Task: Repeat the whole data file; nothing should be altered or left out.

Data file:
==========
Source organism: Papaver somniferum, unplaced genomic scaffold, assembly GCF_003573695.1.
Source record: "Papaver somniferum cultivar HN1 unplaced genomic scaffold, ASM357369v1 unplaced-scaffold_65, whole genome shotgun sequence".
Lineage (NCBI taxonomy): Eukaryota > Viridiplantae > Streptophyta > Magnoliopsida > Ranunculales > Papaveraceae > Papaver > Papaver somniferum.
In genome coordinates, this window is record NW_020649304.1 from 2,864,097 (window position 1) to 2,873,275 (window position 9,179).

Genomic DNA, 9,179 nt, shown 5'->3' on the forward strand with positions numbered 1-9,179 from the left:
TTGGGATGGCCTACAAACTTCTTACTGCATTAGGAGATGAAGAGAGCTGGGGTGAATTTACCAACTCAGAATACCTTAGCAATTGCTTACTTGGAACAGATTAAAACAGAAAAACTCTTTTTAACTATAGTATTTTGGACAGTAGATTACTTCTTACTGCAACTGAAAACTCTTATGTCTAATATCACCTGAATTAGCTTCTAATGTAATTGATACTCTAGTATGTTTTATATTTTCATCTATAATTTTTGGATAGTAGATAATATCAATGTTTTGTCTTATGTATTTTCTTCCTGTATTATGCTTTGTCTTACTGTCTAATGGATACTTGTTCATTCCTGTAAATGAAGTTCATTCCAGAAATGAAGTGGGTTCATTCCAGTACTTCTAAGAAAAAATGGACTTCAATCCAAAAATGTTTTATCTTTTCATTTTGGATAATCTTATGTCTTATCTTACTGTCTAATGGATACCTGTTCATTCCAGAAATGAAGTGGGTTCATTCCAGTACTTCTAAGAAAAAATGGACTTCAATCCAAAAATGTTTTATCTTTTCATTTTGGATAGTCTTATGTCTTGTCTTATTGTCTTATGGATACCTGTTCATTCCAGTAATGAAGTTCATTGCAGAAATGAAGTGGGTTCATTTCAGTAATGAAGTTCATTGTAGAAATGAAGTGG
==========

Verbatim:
Source organism: Papaver somniferum, unplaced genomic scaffold, assembly GCF_003573695.1.
Source record: "Papaver somniferum cultivar HN1 unplaced genomic scaffold, ASM357369v1 unplaced-scaffold_65, whole genome shotgun sequence".
Lineage (NCBI taxonomy): Eukaryota > Viridiplantae > Streptophyta > Magnoliopsida > Ranunculales > Papaveraceae > Papaver > Papaver somniferum.
In genome coordinates, this window is record NW_020649304.1 from 2,864,097 (window position 1) to 2,873,275 (window position 9,179).

Genomic DNA, 9,179 nt, shown 5'->3' on the forward strand with positions numbered 1-9,179 from the left:
TTGGGATGGCCTACAAACTTCTTACTGCATTAGGAGATGAAGAGAGCTGGGGTGAATTTACCAACTCAGAATACCTTAGCAATTGCTTACTTGGAACAGATTAAAACAGAAAAACTCTTTTTAACTATAGTATTTTGGACAGTAGATTACTTCTTACTGCAACTGAAAACTCTTATGTCTAATATCACCTGAATTAGCTTCTAATGTAATTGATACTCTAGTATGTTTTATATTTTCATCTATAATTTTTGGATAGTAGATAATATCAATGTTTTGTCTTATGTATTTTCTTCCTGTATTATGCTTTGTCTTACTGTCTAATGGATACTTGTTCATTCCTGTAAATGAAGTTCATTCCAGAAATGAAGTGGGTTCATTCCAGTACTTCTAAGAAAAAATGGACTTCAATCCAAAAATGTTTTATCTTTTCATTTTGGATAATCTTATGTCTTATCTTACTGTCTAATGGATACCTGTTCATTCCAGAAATGAAGTGGGTTCATTCCAGTACTTCTAAGAAAAAATGGACTTCAATCCAAAAATGTTTTATCTTTTCATTTTGGATAGTCTTATGTCTTGTCTTATTGTCTTATGGATACCTGTTCATTCCAGTAATGAAGTTCATTGCAGAAATGAAGTGGGTTCATTTCAGTAATGAAGTTCATTGTAGAAATGAAGTGG